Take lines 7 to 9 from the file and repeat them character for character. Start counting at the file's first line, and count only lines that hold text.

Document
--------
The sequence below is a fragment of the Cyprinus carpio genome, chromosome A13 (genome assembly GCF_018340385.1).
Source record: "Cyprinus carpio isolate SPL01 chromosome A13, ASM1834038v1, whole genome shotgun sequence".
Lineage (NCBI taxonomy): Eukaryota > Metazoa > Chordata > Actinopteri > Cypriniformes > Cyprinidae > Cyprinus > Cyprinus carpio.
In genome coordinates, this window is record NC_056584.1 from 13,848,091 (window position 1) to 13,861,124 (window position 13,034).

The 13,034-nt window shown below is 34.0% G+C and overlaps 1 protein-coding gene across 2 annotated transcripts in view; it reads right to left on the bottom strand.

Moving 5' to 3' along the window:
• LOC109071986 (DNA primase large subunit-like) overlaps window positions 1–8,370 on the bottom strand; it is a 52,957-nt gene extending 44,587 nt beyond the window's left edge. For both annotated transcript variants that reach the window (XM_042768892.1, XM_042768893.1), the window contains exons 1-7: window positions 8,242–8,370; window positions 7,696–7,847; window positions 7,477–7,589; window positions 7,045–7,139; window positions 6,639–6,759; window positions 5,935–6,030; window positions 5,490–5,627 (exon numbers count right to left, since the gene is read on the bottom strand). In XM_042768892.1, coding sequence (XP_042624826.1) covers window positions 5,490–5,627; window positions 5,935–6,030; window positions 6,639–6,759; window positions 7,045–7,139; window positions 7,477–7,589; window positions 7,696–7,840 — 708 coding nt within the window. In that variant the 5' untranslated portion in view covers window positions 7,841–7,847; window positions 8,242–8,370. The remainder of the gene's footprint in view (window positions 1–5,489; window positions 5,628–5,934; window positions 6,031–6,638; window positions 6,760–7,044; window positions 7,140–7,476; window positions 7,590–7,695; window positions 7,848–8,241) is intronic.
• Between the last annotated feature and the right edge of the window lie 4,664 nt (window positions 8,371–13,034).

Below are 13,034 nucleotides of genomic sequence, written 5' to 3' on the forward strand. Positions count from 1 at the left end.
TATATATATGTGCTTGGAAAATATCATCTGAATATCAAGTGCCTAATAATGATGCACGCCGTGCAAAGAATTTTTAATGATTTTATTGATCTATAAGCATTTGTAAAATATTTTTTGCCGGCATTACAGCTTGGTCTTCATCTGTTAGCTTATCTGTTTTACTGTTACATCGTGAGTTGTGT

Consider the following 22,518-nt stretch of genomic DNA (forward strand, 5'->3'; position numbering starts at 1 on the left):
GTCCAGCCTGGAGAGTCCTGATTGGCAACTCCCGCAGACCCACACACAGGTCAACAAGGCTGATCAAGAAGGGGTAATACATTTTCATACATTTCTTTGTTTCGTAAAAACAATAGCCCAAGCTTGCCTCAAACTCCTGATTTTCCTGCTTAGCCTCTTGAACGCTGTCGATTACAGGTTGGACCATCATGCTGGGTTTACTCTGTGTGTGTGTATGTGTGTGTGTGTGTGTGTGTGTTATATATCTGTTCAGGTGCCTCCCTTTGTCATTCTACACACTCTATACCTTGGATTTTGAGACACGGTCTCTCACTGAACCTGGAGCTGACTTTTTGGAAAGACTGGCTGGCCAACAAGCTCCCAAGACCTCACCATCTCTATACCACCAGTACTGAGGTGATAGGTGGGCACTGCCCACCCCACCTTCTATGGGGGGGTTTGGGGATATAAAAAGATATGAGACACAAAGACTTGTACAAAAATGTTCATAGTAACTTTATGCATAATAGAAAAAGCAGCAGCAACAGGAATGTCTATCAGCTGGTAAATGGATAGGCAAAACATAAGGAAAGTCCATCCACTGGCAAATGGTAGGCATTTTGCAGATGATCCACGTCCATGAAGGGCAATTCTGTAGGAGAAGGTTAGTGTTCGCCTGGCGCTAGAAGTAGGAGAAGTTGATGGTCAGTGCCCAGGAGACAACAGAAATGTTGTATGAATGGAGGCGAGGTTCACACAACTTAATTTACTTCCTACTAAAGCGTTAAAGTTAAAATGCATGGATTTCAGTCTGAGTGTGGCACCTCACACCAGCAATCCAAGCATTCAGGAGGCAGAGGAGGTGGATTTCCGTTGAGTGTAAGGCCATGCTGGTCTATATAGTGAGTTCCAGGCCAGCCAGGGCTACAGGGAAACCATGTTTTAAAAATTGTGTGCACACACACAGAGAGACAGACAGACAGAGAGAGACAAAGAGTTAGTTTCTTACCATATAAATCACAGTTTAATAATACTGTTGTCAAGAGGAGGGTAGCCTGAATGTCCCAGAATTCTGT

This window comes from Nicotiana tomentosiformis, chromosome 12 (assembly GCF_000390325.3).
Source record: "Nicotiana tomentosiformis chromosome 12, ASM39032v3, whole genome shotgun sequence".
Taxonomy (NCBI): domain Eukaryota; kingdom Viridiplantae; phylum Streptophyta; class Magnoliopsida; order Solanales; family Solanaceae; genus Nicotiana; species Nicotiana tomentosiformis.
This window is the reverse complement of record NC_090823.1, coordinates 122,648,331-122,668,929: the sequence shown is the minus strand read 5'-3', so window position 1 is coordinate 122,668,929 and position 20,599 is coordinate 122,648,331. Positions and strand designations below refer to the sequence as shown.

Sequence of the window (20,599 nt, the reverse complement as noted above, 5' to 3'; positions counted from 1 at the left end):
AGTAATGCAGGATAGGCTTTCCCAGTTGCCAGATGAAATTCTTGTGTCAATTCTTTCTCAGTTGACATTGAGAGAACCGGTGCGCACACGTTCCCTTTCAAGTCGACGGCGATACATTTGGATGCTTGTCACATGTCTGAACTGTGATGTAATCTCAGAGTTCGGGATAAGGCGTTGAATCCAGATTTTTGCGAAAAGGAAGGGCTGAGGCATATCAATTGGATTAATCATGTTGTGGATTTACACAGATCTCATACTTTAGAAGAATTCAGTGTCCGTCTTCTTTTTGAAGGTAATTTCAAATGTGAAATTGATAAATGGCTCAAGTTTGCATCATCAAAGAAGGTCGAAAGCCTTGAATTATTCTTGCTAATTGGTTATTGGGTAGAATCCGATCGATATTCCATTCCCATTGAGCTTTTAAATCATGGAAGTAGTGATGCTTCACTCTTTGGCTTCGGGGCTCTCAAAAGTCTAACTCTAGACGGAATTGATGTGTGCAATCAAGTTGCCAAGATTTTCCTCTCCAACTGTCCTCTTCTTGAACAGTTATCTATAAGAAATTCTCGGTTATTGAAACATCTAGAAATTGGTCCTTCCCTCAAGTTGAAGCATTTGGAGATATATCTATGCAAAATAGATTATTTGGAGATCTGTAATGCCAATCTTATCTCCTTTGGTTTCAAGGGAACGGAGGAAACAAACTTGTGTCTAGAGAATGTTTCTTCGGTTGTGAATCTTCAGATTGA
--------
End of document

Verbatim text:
• LOC109071986 (DNA primase large subunit-like) overlaps window positions 1–8,370 on the bottom strand; it is a 52,957-nt gene extending 44,587 nt beyond the window's left edge. For both annotated transcript variants that reach the window (XM_042768892.1, XM_042768893.1), the window contains exons 1-7: window positions 8,242–8,370; window positions 7,696–7,847; window positions 7,477–7,589; window positions 7,045–7,139; window positions 6,639–6,759; window positions 5,935–6,030; window positions 5,490–5,627 (exon numbers count right to left, since the gene is read on the bottom strand). In XM_042768892.1, coding sequence (XP_042624826.1) covers window positions 5,490–5,627; window positions 5,935–6,030; window positions 6,639–6,759; window positions 7,045–7,139; window positions 7,477–7,589; window positions 7,696–7,840 — 708 coding nt within the window. In that variant the 5' untranslated portion in view covers window positions 7,841–7,847; window positions 8,242–8,370. The remainder of the gene's footprint in view (window positions 1–5,489; window positions 5,628–5,934; window positions 6,031–6,638; window positions 6,760–7,044; window positions 7,140–7,476; window positions 7,590–7,695; window positions 7,848–8,241) is intronic.
• Between the last annotated feature and the right edge of the window lie 4,664 nt (window positions 8,371–13,034).

Below are 13,034 nucleotides of genomic sequence, written 5' to 3' on the forward strand. Positions count from 1 at the left end.